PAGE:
[CEO and cofounder of Redefine Meat, Eshchar Ben Shitrit, says:] "We are working on really good, really tasty meat that doesn't come from animals. Instead of using cows we are using technology, in our case 3D printing."
This isn't meat, it's a plant-based steak, 3D printed to mimic the structure of animal muscle.
The 'alt meat' market is exploding.
Global sales could reach $140 billion by 2029, about 10% of the world meat market, according to Barclays.
Israeli start-up Redefine Meat is throwing its hat in the ring with plans to launch its industrial-scale 3D printers to meat distributors next year.
[Redefine Meat food engineer, Alexy Tomsov, says:] "We analyze the different components that make those beautiful cuts and try to figure out which are the key components that we need to mimic in order to achieve those beautiful cuts of meat. We identified three main components, the muscle, the blood, and the fat. these are the components that we need to mimic on order to reach the perfect, beautiful steak."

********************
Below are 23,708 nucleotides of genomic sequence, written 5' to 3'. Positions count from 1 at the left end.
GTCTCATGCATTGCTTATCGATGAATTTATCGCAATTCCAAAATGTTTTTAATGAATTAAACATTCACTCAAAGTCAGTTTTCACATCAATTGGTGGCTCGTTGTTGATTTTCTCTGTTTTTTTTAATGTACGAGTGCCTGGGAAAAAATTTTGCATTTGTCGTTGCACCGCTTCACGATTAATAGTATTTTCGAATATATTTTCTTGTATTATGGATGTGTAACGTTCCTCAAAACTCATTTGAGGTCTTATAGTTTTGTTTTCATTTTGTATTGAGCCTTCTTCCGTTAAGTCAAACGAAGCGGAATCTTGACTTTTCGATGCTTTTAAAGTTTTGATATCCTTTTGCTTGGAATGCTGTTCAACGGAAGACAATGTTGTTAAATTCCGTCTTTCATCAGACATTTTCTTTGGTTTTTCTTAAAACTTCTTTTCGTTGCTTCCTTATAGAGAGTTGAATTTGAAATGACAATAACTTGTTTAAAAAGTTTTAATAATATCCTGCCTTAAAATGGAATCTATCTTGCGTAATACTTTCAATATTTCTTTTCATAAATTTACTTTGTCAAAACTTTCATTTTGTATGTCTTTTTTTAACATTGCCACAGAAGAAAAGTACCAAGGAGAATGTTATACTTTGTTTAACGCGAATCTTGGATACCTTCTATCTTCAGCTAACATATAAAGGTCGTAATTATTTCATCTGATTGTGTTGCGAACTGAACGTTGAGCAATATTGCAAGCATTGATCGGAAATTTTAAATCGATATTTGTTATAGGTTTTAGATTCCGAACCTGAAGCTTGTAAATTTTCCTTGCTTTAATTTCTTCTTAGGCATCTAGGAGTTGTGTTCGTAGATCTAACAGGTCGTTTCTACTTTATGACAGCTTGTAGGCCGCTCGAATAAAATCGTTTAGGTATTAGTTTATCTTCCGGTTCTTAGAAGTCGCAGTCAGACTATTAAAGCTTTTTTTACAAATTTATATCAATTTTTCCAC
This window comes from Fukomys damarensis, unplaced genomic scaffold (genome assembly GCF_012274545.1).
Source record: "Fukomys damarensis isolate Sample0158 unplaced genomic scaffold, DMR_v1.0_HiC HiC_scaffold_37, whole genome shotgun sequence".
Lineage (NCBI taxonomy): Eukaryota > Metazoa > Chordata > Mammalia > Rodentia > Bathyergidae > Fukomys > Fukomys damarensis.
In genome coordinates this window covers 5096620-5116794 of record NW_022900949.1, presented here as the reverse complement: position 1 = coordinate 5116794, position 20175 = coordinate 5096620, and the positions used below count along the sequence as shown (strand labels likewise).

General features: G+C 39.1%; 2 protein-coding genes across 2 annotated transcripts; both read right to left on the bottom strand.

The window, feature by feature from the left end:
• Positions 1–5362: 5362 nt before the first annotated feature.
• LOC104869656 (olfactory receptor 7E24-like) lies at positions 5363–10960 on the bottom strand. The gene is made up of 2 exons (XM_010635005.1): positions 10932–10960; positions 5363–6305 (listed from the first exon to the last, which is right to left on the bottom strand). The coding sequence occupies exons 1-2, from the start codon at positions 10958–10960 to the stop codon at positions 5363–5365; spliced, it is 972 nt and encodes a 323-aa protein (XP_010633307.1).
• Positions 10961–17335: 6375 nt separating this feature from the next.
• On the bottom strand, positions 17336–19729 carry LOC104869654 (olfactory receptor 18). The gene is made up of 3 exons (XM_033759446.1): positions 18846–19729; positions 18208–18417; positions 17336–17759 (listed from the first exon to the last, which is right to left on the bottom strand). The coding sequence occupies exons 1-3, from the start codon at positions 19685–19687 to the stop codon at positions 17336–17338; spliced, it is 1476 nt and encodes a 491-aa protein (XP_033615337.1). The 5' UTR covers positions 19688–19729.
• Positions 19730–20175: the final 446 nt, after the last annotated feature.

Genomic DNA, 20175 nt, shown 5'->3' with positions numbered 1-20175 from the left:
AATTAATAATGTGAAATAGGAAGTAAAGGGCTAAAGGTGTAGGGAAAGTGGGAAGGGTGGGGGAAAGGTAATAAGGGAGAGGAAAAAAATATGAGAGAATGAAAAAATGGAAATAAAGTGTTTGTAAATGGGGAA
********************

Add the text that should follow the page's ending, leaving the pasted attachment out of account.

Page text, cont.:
Redefine Meat's machine can currently print up to 13 pounds of meat an hour.
That will go up to 44 pounds next year and eventually hundreds, at a cheaper cost than real meat.
And it's not just Redefine Meat that's in a bid to win a slice of the fast-growing alternative meat market.
Israel is one of the pioneers in this market, boasting numerous alternative and cultured meat start-ups.
Aleph Farms is working on lab-grown steak.
Meat-Tech 3D is combining 3D printing with the lab meat process.
Redefine Meat raised $6 million last year in a round led by CPT Capital, an investor in Beyond Meat and Impossible Foods.
It's also partnering with Swiss flavor maker Givaudan.
"At the end of the day, technology is important but what's more interesting is to have a really delicious and tasty food product that you can cut through and have a bite, and be excited."